An Offer I Couldn’t Refuse
I recently received an invitation to a seven-course meal at the Endangered Wolf Center, featuring a menu of locally foraged foods. The name of the event: “Eat What the Wolves Eat.” I pondered what that might be. Would everything be raw and weird? I read on.
As it turned out, the fundraising dinner was prepared by Chef Rob Connoley, a St. Louisan and James Beard Foundation 2014 semifinalist, who specializes in foraged and hunted ingredients. The dinner held at the Wolf Center in Eureka included 30 different ingredients gathered from the woods of Missouri. It wasn’t exactly what wolves eat—unless they’re true gourmets—but the dishes reflected the ingredients found within their food chain.
Further adding to the wonder of the evening, Connoley and his assistant prepared the unique meal for 24 people in a facility without a kitchen. They used two hot plates and a couple of skillets. The event was truly an amazing display of culinary artistry and skill. Below are photos of most of the dishes we were served and a description of the major ingredients.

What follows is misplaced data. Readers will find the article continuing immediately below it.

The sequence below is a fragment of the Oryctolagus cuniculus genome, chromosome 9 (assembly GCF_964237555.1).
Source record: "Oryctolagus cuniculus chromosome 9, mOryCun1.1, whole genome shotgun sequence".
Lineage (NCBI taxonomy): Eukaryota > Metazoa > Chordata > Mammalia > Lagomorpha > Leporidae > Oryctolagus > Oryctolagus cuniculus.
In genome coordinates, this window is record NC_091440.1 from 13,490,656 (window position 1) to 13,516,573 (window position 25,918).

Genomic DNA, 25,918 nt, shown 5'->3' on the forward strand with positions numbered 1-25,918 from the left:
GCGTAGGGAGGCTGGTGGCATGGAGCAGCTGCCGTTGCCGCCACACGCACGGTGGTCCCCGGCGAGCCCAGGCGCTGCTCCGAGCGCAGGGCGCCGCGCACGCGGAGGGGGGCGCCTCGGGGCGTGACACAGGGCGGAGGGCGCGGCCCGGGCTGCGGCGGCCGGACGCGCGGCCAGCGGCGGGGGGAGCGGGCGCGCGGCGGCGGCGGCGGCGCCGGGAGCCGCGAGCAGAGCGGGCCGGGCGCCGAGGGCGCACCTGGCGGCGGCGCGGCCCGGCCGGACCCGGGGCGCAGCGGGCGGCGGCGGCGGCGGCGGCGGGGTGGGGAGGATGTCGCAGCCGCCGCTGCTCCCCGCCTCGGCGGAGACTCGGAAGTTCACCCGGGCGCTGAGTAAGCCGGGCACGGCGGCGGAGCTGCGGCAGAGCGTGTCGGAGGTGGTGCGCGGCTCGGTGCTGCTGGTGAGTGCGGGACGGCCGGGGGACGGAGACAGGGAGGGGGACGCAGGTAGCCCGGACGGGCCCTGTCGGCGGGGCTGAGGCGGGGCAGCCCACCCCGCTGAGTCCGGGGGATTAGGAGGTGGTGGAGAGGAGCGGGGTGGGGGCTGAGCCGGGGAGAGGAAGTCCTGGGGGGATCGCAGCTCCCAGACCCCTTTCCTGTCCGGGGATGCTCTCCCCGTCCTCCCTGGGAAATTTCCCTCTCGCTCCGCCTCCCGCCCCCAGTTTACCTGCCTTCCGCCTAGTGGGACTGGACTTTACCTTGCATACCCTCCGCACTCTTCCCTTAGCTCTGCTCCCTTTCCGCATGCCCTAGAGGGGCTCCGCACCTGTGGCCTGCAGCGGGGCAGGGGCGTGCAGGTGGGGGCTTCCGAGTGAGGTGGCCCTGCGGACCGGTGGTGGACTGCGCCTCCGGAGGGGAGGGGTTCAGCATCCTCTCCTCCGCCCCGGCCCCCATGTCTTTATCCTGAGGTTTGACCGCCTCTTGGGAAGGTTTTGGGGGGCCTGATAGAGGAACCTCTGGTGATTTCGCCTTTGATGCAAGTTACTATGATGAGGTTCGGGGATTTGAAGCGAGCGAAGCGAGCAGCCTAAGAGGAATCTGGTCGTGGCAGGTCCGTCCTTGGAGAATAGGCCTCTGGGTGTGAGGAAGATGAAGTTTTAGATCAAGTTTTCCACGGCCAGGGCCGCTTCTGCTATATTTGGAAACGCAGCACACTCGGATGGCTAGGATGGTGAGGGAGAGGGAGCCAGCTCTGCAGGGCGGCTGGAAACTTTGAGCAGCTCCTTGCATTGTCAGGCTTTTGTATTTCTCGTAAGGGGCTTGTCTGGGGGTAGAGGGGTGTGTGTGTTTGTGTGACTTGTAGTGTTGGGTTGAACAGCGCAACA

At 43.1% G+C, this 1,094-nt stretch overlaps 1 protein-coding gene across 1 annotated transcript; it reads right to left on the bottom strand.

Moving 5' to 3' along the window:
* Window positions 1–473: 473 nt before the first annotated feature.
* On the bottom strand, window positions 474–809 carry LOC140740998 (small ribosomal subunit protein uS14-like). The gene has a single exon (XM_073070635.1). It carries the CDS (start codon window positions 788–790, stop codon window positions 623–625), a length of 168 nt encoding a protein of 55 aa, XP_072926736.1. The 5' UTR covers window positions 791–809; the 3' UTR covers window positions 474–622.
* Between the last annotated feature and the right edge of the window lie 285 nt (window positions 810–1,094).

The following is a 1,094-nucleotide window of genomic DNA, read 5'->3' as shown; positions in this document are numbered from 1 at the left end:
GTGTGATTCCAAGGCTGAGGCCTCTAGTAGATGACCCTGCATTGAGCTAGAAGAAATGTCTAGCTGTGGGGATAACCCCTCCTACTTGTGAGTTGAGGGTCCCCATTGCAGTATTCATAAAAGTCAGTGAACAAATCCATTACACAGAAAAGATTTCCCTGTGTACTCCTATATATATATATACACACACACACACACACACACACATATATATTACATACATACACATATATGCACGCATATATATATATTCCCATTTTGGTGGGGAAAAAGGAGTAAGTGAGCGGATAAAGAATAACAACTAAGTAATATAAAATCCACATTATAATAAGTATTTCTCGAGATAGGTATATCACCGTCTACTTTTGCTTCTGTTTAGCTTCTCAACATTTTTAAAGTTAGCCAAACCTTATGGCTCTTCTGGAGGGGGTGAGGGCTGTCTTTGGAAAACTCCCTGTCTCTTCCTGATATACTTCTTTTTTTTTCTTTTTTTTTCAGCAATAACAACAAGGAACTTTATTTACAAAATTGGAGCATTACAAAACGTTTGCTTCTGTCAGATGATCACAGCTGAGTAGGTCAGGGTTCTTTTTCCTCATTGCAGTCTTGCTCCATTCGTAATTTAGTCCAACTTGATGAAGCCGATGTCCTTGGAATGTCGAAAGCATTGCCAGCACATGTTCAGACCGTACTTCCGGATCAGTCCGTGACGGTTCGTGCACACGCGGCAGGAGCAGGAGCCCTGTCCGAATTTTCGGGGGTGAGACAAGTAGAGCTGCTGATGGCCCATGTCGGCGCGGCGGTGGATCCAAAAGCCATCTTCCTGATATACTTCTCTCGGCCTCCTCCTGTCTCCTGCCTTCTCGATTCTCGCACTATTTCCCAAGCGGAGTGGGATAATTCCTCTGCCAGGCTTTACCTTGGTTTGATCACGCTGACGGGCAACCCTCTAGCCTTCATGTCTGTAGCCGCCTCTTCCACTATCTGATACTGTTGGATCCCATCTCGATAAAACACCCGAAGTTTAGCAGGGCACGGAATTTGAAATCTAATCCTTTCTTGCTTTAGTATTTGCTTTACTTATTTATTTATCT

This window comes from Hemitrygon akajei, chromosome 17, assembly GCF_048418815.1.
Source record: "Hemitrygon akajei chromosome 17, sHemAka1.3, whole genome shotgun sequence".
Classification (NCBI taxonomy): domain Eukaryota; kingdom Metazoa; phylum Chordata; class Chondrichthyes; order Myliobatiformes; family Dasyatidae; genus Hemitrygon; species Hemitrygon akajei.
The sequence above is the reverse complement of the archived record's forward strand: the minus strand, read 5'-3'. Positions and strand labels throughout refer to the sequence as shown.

But Was It Good?
Now, I was willing to cut the chef some slack in the preparation of this meal. If he could just make these plant foods mildly edible, forget flavor and looks. After all, he was using ingredients that Wilma Flintstone would have gathered and trying to prepare them to please today’s palate.
But there was no need for concern. Despite the unrecognizable names of many of the ingredients, there was nothing gross or unpleasant. I was completely amazed by the preparation, flavor and downright goodness of the woodland foods. If I hadn’t know what was in each dish (the printed menu told all), I would never had guessed it was anything but a trendy, well-prepared meal in an upscale restaurant.
Chef Connoley plans pop up dinners in the area this summer and hopes to open a restaurant next year. An event similar to the one at the Wolf Center will be held on August 13 at Shaw Nature Reserve. Not only do you get to eat like the wolves, you’re able to forage with the chef before dinner.